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Wilfrid Laurier University Faculty of Arts
November 23, 2014
Canadian Excellence


Course Offerings: 2013-14

FALL 2013

EN 600:  Research Methods, Theory, and Professionalization
Day/Time: W 5:30 - 8:20
Location: 1-101A Woods Bldg.

EN600 is a team-taught course that introduces students to bibliographic and research methods, theoretical models, and professional skills and issues related to English and Film Studies. The course is required for all MA students, and attendance is compulsory.

Note: The student's performance in the course will be graded as either "satisfactory" or "unsatisfactory." Failure to complete EN600 or to obtain a grade of "satisfactory" may result in suspension from the MA Program.  A student's final grade for the course will not be assigned as "satisfactory" until a grade of "satisfactory" has been obtained in all of the sessions.

EN 604:  The Victorian Novel: 1848-1860
Dr. Lynn Shakinovsky
Day/Time: M 9:30 - 12:20
Location: 4-106 Woods Bldg.

This course investigates selected major Victorian novels of the 1850s. As one of only two countries to evade the revolutionary wave that swept Europe, and having survived the Chartist disruptions of the 1840s, the England of the 1850s appears to be characterised by placidity, calm, and widespread social consensus. However, while the novels of the period may indeed represent the multiple ways in which mid-Victorian culture successfully resists disquietude, disturbance, and change, they also draw on tension, much of it suppressed. Through close analysis of the primary texts, as well an investigation of the economic, historiographical, and historical background of the period, this course will explore topics such mid-nineteenth century ideas of nation; domesticity; sexuality; cosmopolitanism; shifting imperial relations; migration, emigration, and immigration.

EN 616:  Women and Crime in Fiction and Film
Dr. Philippa Gates    
Lecture: T 9:30 - 12:20, 4-106 Woods Bldg.
Screening: R 7:00 - 9:50, 3-103 Woods Bldg.

This course explores women's subjectivity as author and protagonist and also the representation of women's relationships to law and order as detective and criminal in detective fiction and film from the 1880s to today. This course explores what happens to a traditionally male genre-the detective story-when women occupy the key position of hero, criminal, or author. While male and female authors and detectives worked within the same conventions in the early decades of the genre, the 1940s saw a polarization of gender, genre, and nation as the predominantly male American hardboiled tradition attempted to differentiate itself as more authentic than the predominantly female British classical tradition. A similar shift occurred in films from the strong Depression-era woman detective to her demonization or omission in the decades that followed. Only in the 1980s did both fiction and film see a resurgence of the female-authored and-centered detective stories and in new directions, including "dyke noir" and the criminalist/serial killer narrative. We will explore literary as well as cinematic examples of the genre in conjunction with critical texts addressing issues of gender, nation, race, sexuality, and class and also consider how the individual texts can be regarded as a challenge to the mainstream through an emphasis on anti-heroes, gender-bending, and formal stylization. Short stories and novels may include Old Sleuth's dime novel Lady Kate (1886), Agatha Christie's classical The Body in the Library (1942), and Sara Paretsky's revolutionary Indemnity Only (1982). Films may include Daughter of Shanghai (1937) with the only cinematic female Asian detective, Phantom Lady (1944) with the rare female noir detective, and Bound (1996) with lesbian criminal-heroes.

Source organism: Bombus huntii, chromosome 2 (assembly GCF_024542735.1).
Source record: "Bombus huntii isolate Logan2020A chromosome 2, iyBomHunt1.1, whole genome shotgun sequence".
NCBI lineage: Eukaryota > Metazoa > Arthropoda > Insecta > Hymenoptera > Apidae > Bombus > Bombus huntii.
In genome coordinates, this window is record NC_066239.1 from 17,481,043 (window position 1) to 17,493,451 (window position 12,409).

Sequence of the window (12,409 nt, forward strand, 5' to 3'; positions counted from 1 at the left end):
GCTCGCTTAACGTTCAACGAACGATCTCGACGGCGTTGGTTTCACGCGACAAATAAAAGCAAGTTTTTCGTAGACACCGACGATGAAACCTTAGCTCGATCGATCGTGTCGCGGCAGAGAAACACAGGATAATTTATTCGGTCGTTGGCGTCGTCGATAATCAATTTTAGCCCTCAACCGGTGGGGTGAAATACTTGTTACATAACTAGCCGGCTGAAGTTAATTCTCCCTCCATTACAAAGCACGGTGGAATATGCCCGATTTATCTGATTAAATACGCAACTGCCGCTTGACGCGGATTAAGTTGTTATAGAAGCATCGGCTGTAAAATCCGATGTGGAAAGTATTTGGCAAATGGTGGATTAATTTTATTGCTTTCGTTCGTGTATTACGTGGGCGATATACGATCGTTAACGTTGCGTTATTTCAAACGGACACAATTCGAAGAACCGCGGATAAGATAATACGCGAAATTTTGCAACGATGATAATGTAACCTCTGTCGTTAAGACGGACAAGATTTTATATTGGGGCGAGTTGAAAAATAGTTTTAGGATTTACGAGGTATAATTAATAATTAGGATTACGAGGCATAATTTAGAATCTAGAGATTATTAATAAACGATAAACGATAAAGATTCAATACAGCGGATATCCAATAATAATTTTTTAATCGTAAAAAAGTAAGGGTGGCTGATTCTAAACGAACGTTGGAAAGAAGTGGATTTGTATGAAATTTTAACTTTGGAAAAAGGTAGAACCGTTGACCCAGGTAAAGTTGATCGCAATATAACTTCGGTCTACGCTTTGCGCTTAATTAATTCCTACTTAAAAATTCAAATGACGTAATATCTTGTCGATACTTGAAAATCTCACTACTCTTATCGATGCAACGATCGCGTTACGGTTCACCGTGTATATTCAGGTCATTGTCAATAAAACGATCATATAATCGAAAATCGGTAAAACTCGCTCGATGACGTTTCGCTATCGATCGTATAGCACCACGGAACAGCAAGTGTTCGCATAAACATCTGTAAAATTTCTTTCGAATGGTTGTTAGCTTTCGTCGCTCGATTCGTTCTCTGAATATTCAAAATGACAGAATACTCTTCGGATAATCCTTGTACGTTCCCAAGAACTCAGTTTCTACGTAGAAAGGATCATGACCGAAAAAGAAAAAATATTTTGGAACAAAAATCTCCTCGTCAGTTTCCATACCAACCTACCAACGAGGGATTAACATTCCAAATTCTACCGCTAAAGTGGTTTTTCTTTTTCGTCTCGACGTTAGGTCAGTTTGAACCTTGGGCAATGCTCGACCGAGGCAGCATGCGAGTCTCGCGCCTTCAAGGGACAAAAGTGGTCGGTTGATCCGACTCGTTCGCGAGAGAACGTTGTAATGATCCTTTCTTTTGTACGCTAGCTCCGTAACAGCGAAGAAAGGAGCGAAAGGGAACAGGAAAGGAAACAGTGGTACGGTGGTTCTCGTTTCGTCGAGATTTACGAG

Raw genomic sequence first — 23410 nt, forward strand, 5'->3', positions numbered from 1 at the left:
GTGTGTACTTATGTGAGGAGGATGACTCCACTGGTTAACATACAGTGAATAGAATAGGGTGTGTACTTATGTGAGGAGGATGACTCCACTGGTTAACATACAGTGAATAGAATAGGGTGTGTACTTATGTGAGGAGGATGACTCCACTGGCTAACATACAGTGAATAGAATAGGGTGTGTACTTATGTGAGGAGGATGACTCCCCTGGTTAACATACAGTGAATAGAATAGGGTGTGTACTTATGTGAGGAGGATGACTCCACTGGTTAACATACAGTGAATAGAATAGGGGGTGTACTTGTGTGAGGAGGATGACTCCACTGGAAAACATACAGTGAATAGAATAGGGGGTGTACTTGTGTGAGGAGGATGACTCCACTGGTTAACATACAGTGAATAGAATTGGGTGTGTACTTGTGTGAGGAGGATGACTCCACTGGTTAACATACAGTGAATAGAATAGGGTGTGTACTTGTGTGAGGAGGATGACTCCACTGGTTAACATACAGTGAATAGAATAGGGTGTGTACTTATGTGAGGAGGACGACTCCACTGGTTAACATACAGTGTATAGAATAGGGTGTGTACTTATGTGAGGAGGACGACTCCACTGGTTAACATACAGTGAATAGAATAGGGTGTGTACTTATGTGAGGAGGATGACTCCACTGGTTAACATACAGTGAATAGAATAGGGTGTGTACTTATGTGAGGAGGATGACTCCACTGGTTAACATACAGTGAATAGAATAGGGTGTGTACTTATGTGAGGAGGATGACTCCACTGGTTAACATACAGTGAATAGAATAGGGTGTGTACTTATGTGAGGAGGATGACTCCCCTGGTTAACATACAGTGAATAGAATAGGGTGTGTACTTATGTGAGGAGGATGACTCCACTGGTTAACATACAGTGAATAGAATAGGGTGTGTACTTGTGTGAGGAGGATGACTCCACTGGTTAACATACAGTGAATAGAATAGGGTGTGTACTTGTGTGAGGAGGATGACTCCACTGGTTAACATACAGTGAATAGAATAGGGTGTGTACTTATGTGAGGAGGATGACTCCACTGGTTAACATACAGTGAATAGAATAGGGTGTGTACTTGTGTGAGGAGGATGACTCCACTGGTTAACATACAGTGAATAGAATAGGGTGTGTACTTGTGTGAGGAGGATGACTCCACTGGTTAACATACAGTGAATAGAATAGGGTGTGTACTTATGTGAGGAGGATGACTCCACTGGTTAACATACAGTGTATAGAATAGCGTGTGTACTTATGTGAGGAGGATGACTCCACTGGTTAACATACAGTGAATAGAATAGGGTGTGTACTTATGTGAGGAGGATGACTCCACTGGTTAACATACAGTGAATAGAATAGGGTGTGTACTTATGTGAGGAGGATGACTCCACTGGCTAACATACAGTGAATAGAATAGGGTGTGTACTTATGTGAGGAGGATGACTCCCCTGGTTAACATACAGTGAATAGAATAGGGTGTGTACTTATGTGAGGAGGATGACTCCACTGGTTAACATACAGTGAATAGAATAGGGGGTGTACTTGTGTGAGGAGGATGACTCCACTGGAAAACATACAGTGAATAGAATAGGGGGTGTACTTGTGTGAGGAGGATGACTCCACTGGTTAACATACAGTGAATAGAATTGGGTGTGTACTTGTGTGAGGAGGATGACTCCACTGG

EN 643:  Medieval Patience Literature
Dr. Robin Waugh
Day/Time: R 9:30 - 12:20
Location: 4-106 Woods Bldg.

This course records the development and history of the exciting, recently articulated genre of medieval patience literature by identifying and mapping the important shift in late antique patience literature from a focus on male and female sufferers to a focus more on female sufferers in particular. Feminist revisions of genre-theory are used to show how specific works fit into the evolution of the genre, which moves from one mainly concerned with mimicry to one mainly concerned with reduplication. We shall study representations of strangely aggressive martyrs, outrageously passive wives, profoundly moving mystics, and transvestite saints. Ideally, students will discover that medieval patience literature exhibits glimpses of women who transcend the typical patterns of reduplication, and who help to redress popular notions of the medieval age as a time when women had “no rights” and “no voices,” and were treated as mere sex objects and as the property of men. No previous knowledge of the medieval period or of medieval texts is necessary in order to take this course.